$\newcommand{R}{\mathbb{R}} \newcommand{defarrow}{\quad \stackrel{\text{def}}{\Longleftrightarrow} \quad}$

# Basis transformations

## Change-of-basis matrix

Let $e = \{e_1, \ldots, e_n\}$ and $f = \{f_1, \ldots, f_n\}$ be two bases for a finite-dimensional real vector space $X$. Pick any element $x \in X$. Then $x = \sum_{j=1}^n x_j e_j$ has coordinates $(x_1, \ldots, x_n)_e$ in the basis $e$. Since $f$ is also a basis, we may express $e_j = \sum_{k=1}^n c_{k,j}\, f_k, \quad j = 1, \ldots, n, \qquad\text{ and }\qquad x = \sum_{j=1}^n x_j \sum_{k=1}^n c_{k,j}\, f_k = \sum_{k=1}^n \bigg(\underbrace{\sum_{j=1}^n c_{k,j}\, x_j}_{\text{coord. in } f}\bigg) f_k.$ Put differently, $\begin{bmatrix} y_1 \\ y_2 \\ \vdots \\ y_n \end{bmatrix} = \begin{bmatrix} c_{1,1} & c_{1,2} & \ldots & c_{1,n} \\ c_{2,1} & c_{2,2} & \ldots & c_{2,n} \\ \vdots & \vdots & \ddots & \vdots \\ c_{n,1} & c_{n,2} & \ldots & c_{n,n} \end{bmatrix} \begin{bmatrix} x_1 \\ x_2 \\ \vdots \\ x_n \end{bmatrix}$ defines the coordinates $(y_1, \ldots, y_n)$ of $x$ in the basis $f$: $x_f = C x_e.$ The $n\times n$ scalar-valued matrix $C \in M_{n \times n}(\R)$ is called a change-of-basis matrix.

• The change-of-basis matrix from $e = \{(1,0,0),(0,1,0), (0,0,1)\}$ to $f = \{(1,0,0), (1,1,0),(1,1,1)\}$ in $\R^n$: \begin{aligned} e_1 &= \sum_{k=1}^3 c_{k,1} f_k \quad\Longleftrightarrow\quad \begin{bmatrix} c_{1,1} \\ c_{2,1} \\ c_{3,1}\end{bmatrix} = \begin{bmatrix} 1 \\ 0 \\0 \end{bmatrix} \\ e_2 &= \sum_{k=1}^3 c_{k,2} f_k \quad\Longleftrightarrow\quad \begin{bmatrix} c_{1,2} \\ c_{2,2} \\ c_{3,2}\end{bmatrix} = \begin{bmatrix} -1 \\ 1 \\0 \end{bmatrix} \\ e_3 &= \sum_{k=1}^3 c_{k,3} f_k \quad\Longleftrightarrow\quad \begin{bmatrix} c_{1,3} \\ c_{2,3} \\ c_{3,3}\end{bmatrix} = \begin{bmatrix} 0 \\ -1 \\1 \end{bmatrix} \end{aligned}. \tag{1} The change-of-basis matrix is $C = \begin{bmatrix} 1 & -1 & 0 \\ 0 & 1 & -1 \\ 0 & 0 & 1 \end{bmatrix}.$ In particular,$\begin{bmatrix} 2 \\ -1 \\ 1 \end{bmatrix} = \begin{bmatrix} 1 & -1 & 0 \\ 0 & 1 & -1 \\ 0 & 0 & 1 \end{bmatrix} \begin{bmatrix} 2 \\ 0 \\ 1 \end{bmatrix} \qquad\text{ yields that }\qquad (2,0,1)_e = (2-1,1)_f.$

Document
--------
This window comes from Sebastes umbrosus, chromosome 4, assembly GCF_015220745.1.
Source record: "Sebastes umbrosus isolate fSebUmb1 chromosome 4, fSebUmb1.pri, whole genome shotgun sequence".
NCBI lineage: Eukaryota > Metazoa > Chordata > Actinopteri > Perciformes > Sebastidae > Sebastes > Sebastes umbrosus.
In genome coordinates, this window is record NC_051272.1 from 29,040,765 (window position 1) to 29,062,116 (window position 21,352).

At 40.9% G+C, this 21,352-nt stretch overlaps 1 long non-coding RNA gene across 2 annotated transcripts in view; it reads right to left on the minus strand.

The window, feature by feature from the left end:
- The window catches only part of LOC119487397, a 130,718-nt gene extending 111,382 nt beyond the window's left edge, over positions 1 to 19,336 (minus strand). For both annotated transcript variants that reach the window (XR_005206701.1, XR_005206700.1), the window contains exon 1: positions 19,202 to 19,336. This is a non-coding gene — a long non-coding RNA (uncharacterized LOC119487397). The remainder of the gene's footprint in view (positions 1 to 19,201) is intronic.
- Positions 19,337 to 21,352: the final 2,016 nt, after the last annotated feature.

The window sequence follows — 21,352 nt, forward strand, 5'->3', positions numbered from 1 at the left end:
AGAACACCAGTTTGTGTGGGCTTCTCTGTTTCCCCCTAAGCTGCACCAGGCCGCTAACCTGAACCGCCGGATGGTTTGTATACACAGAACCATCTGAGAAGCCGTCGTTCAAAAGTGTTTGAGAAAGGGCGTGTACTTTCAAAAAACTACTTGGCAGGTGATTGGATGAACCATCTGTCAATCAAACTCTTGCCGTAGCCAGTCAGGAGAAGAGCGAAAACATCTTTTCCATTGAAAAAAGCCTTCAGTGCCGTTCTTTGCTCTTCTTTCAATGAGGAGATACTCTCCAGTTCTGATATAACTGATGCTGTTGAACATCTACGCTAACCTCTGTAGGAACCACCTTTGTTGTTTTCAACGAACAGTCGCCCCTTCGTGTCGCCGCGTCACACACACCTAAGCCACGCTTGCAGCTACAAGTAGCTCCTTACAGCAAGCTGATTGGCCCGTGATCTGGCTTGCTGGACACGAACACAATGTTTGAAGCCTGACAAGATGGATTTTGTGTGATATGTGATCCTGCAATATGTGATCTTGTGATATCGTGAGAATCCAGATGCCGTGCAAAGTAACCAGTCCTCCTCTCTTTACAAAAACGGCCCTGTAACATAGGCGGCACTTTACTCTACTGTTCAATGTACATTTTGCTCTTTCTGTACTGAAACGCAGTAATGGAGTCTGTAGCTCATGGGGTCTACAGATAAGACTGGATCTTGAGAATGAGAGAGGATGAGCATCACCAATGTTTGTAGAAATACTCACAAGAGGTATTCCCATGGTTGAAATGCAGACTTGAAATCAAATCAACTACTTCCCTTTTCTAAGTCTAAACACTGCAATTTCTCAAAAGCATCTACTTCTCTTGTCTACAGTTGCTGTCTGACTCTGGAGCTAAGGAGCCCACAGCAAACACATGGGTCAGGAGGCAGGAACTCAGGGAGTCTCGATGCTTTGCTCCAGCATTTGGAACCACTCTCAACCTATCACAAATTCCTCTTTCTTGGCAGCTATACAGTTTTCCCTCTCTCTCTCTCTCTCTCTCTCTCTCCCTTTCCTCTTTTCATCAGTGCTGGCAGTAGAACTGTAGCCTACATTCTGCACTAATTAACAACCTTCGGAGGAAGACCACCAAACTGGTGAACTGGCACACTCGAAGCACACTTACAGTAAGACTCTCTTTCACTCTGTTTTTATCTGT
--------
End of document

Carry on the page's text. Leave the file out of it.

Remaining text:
## Change-of-basis matrix as an inverse

If we write (1) in column form, we get: $\begin{vmatrix} \begin{bmatrix} . \\ e_1 \\ . \end{bmatrix} \begin{bmatrix} . \\ e_2 \\ . \end{bmatrix} \begin{bmatrix} . \\ e_3 \\ . \end{bmatrix} \end{vmatrix} = \begin{vmatrix} \begin{bmatrix} . \\ f_1 \\ . \end{bmatrix} \begin{bmatrix} . \\ f_2 \\ . \end{bmatrix} \begin{bmatrix} . \\ f_3 \\ . \end{bmatrix} \end{vmatrix} \: \begin{bmatrix} 1 & -1 & 0 \\ 0 & 1 & -1 \\ 0 & 0 & 1 \end{bmatrix} \quad\Longleftrightarrow\quad \begin{bmatrix} 1 & 0 & 0 \\ 0 & 1 & 0 \\ 0 & 0 & 1 \end{bmatrix} = \begin{bmatrix} 1 & 1 & 1 \\ 0 & 1 & 1 \\ 0 & 0 & 1 \end{bmatrix} \begin{bmatrix} 1 & -1 & 0 \\ 0 & 1 & -1 \\ 0 & 0 & 1 \end{bmatrix}.$ Thus $I = [f]C$ and $C = [f]^{-1}$, where $[f]$ is the matrix with the basis vectors $f_1, \ldots, f_n$ as column vectors.

N.b. Matrices of this form—with zeros below the main diagonal—are called upper triangular. More precisely, $(a_{ij})_{ij}$ is upper triangular if $a_{ij} = 0$ for $i > j.$ Lower triangular matrices are defined in a similar fashion ($a_{ij} = 0$ for $j > i$).

### › The inverse of a basis matrix is its inverse change-of-basis matrix

Let $[f] = [f_1, \ldots, f_n] \in M_{n \times n}(\mathbb C)$ denote a matrix with column basis vectors $f_1, \ldots, f_n \in \mathbb C^n$ expressed in the standard basis $e$. Then $\begin{bmatrix} x_1 \\ \vdots \\ x_n \end{bmatrix}_e = \underbrace{\begin{vmatrix} \begin{bmatrix} . \\ f_1 \\ . \end{bmatrix} \ldots \begin{bmatrix} . \\ f_n \\ . \end{bmatrix} \end{vmatrix}}_{[f]} \: \begin{bmatrix} y_1 \\ \vdots \\ y_n \end{bmatrix}_f \quad \text{ expresses } (y_1, \ldots, y_n)_f \text{ in the basis } e,$ and $\begin{bmatrix} y_1 \\ \vdots \\ y_n \end{bmatrix}_f = \underbrace{\begin{vmatrix} \begin{bmatrix} . \\ f_1 \\ . \end{bmatrix} \ldots \begin{bmatrix} . \\ f_n \\ . \end{bmatrix} \end{vmatrix}^{-1}}_{[f]^{-1}} \: \begin{bmatrix} x_1 \\ \vdots \\ x_n \end{bmatrix}_e \quad \text{ expresses } (x_1, \ldots, x_n)_e \text{ in the basis } f.$

### › Any basis in a finite-dimensional vector space corresponds to an invertible matrix

Proof

Proof

Consider $X \cong \mathbb F^n$, $\mathbb F \in \{\mathbb R, \mathbb C\}$. We know from linear algebra that: $A \in M_{n \times n}(\mathbb F) \text{ invertible } \quad\Longleftrightarrow\quad \text{ the columns } A_1, \ldots, A_n \text{ of } A \text{ are lin.ind.} \quad\Longleftrightarrow\quad \{A_1, \ldots, A_n\} \text{ is a basis for } \mathbb F^n.$